Short limited duration tenancies (SLDTs)

Short limited duration tenancies (SLDTs) were introduced in the Agricultural Holdings Scotland Act of 2003. If you have taken on an agricultural tenancy since then and your lease lasts for five years or less, you will probably have an SLDT. This gives you fewer rights than other agricultural tenants.

How do I know if I have a short limited duration tenancy?

You will probably have a short limited duration tenancy if:

  • you rent agricultural land or have a farm business tenancy and

  • your tenancy began after 2003, and

  • your lease lasts no longer than five years, and

  • you don't have a short let for grazing or mowing (a lease of less than 364 days, held during a specified period of the year), and

  • you aren't employed by your landlord - if you are, you'll probably be an agricultural occupier, service occupier or service tenant.

If you rent the land for longer than five years (either under a succession of SLDTs or because your landlord has allowed you to remain on the land for more than five years) your tenancy will automatically be converted to a limited duration tenancy (LDT). This will give you many more rights.

You don't have to live on the land itself to be an agricultural tenant.

What are my rights?

As a short limited duration tenant, you have rights that are protected by law. These include:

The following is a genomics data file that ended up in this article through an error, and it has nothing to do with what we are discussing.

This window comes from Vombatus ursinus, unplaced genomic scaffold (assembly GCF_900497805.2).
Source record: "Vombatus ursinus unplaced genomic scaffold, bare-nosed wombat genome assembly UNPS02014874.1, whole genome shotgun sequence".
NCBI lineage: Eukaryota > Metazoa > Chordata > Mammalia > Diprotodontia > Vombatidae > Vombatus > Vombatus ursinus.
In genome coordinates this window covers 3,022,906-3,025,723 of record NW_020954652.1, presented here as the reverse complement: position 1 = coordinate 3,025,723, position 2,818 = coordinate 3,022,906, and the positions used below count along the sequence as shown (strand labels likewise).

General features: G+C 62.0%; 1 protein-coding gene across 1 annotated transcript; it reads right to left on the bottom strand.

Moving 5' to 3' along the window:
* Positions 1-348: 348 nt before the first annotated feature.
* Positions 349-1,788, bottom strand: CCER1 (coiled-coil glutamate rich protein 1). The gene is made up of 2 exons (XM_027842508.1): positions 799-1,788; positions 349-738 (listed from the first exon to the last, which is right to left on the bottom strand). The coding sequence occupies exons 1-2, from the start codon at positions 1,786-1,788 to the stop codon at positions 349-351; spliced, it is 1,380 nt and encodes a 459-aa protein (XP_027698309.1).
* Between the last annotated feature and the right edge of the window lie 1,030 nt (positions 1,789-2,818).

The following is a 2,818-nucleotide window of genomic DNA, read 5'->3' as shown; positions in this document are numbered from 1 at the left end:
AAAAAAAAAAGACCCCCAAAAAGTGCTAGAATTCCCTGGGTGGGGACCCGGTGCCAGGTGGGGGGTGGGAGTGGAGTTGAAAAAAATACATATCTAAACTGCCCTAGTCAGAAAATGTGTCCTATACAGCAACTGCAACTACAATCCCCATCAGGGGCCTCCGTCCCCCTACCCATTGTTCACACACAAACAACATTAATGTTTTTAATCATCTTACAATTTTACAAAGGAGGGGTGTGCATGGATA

These rights should be set out in the lease you have with your landlord. If your lease doesn't contain these rights, get legal advice from a solicitor specialising in agricultural law. In most cases, your landlord shouldn't be able to take these rights away from you, for example by including clauses in your lease which contradict them.

It's important to get legal advice before entering into a lease with a landlord. A solicitor will be able to look at the terms and conditions of the agreement and check that they are fair and legally binding.

What should a written lease contain?

Before your tenancy starts, your landlord should provide you with a written lease, setting out the terms and conditions of the tenancy. If you don't have a written lease, or if your lease doesn't cover all the points listed below, you can ask your landlord to supply one, and they must do so within six months. If they refuse, or if you can't agree on the terms and conditions, you can go to the Land Court and they can decide the terms and conditions of the tenancy for you.

The lease must include:

  • your name and the name of your landlord (the parties of the lease)

  • a description of the land you're renting (the subjects of the lease)

  • how long you'll be renting it for (the duration or term of the lease) - if different parts of the land are let for different lengths of time, this should also be stated here

  • how much the rent is and when you need to pay it

  • a list of all the fixed equipment on the land

  • additional information about responsibility for repairs to fixed equipment (see 'who is responsible for repairs' below)

  • details of your landlord's responsibility to insure the property against fire damage and repair any damage caused by fire, and your responsibility to insure the crops and stock against fire damage.

The lease may also contain other terms and conditions, but these can't include anything which might prevent you from farming the land properly or take away your legal rights.

Who is responsible for repairs?

You and your landlord both have certain responsibilities to maintain the fixed equipment on the land you are renting.

Fixed equipment includes:

  • permanent buildings such as farm houses, cottages and barns